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This is all I want to do:

Take Java, which is on a USB drive, and map it to my local C drive.

f:\java

and map it to

c:\java

Naturally, for obtuse reasons, I can't copy it. (there is no existing c:\java) If it were on a happy non-existent drive letter like w, this wouldn't be a problem, but it needs to be the local C drive.

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1 Answer 1

up vote 2 down vote accepted

You can mount a partition as a folder instead of a drive letter. For example, if your entire F drive was what you wanted, you can mount it as c:\Java instead of F.

This is done from the disk management console, which for example you can find in compmgmt.msc in XP Pro.

EDIT: Another option is the MKLINK command for Vista and above. It's a native cmd.exe command, so it's not PowerShell friendly.

    MKLINK /J c:\Java f:\Java
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Very close: if I didn't have other files I needed on the drive, I could, but I actually have two folders I need to mount on my c:\ that point to the f:\ –  altCognito Mar 17 '11 at 14:37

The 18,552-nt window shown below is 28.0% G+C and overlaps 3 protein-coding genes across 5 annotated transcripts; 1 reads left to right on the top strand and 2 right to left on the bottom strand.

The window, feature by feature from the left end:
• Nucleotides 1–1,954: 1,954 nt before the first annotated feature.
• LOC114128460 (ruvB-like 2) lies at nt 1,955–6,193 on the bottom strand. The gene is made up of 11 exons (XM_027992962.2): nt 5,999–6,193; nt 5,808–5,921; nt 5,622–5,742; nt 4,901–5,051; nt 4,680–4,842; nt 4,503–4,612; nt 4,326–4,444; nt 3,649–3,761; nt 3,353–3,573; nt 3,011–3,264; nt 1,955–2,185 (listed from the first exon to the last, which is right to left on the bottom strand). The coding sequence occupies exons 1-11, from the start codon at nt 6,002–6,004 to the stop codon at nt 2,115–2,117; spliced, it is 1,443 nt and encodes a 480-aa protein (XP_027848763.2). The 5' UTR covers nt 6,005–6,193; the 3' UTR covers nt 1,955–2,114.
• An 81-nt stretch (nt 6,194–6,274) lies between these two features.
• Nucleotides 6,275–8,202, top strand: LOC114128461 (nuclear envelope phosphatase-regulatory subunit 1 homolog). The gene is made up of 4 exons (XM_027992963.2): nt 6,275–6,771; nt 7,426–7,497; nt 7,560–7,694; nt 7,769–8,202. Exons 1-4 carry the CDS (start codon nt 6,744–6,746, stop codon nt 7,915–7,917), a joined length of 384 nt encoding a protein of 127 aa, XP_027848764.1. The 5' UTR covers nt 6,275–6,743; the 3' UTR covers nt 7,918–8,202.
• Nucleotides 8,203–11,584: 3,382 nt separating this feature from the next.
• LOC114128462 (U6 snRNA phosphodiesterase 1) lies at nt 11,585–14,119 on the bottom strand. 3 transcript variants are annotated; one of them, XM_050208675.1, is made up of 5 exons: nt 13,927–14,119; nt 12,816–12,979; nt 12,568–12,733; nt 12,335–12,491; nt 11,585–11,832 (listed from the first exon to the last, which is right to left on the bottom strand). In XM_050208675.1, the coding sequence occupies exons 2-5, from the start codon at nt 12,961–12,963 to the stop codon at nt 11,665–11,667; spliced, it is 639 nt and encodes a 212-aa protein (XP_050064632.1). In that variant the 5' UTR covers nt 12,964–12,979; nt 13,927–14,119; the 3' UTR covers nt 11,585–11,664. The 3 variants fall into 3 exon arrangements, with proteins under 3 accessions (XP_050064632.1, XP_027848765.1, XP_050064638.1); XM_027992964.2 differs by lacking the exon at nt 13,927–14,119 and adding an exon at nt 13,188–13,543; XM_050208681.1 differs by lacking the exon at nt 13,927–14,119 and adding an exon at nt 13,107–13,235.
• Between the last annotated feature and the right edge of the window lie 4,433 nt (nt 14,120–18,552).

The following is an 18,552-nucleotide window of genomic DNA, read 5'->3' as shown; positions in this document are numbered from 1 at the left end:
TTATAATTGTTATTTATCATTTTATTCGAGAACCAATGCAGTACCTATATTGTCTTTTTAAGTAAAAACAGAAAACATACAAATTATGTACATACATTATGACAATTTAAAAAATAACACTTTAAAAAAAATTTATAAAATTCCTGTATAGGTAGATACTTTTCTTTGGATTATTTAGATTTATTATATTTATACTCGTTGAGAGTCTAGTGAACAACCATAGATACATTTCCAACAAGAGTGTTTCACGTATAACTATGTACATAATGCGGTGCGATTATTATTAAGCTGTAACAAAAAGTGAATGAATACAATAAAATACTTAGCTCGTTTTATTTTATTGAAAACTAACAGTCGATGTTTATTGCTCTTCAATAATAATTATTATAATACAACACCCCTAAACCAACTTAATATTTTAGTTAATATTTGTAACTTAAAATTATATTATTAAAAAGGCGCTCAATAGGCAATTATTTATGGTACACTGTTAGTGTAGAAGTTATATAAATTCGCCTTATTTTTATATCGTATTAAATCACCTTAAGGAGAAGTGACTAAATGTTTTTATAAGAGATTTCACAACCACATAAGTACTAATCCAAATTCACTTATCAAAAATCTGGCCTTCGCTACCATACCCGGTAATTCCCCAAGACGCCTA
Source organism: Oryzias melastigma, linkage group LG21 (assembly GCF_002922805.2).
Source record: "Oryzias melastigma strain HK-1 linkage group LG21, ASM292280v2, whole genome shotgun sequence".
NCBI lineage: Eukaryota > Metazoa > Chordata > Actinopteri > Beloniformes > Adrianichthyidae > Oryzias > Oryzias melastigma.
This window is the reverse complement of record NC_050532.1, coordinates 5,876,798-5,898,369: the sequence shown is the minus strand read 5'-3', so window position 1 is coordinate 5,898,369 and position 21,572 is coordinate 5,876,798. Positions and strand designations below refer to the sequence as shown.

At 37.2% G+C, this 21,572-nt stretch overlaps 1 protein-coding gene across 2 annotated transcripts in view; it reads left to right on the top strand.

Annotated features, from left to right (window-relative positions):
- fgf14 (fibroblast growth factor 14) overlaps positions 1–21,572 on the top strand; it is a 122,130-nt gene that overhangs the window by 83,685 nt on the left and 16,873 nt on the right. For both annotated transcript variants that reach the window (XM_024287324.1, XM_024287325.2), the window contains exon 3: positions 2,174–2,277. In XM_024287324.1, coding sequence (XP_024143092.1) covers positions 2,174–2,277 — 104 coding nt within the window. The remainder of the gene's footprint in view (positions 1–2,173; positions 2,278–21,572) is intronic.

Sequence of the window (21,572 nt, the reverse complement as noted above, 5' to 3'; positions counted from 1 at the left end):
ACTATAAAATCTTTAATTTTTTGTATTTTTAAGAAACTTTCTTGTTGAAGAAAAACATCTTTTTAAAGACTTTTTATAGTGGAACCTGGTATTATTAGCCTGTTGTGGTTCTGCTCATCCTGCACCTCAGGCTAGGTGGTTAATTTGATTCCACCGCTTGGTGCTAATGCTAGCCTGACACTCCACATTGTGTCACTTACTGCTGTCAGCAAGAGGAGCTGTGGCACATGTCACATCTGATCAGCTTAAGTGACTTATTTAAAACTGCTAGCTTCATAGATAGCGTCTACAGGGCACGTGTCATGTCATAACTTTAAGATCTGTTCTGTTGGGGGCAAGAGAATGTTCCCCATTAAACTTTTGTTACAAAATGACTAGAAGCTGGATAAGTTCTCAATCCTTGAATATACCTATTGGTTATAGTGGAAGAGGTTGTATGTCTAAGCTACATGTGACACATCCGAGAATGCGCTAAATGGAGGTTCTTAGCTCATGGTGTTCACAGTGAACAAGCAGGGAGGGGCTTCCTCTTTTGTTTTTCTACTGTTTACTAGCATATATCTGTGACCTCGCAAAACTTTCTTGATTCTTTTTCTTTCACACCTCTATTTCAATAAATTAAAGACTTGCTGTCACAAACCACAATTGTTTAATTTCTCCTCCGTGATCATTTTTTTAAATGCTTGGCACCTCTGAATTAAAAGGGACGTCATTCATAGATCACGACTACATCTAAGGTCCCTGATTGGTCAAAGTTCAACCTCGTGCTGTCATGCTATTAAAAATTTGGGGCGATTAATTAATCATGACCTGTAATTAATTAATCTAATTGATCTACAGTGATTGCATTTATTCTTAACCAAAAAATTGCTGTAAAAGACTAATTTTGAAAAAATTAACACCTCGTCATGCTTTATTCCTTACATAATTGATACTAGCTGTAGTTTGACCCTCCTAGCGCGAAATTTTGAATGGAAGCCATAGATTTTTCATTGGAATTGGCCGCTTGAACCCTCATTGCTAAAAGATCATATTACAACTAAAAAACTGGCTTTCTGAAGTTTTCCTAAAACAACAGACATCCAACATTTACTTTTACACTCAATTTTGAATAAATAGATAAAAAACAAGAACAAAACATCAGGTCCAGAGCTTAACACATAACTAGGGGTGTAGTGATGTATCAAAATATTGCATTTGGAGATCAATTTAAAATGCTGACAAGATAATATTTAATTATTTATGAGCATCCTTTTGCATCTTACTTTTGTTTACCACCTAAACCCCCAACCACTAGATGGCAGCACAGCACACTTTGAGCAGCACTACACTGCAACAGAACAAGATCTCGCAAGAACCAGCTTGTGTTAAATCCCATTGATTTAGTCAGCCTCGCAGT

1  
@altCognito If that's the case, you can try the MKLINK command, which is part of the cmd.exe shell in Vista and later. "MKLINK /J c:\Java f:\Java" should work. –  Hyppy Mar 17 '11 at 14:46
1  
On Windows XP, directory junctions can be created using Junction instead of mklink. –  grawity Mar 17 '11 at 16:26
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Ooh, good call on Junction. That must be a new one. Sysinternals to the rescue again! –  Hyppy Mar 17 '11 at 16:32
    
Junction. That's the one that did the trick. –  altCognito Mar 17 '11 at 18:25

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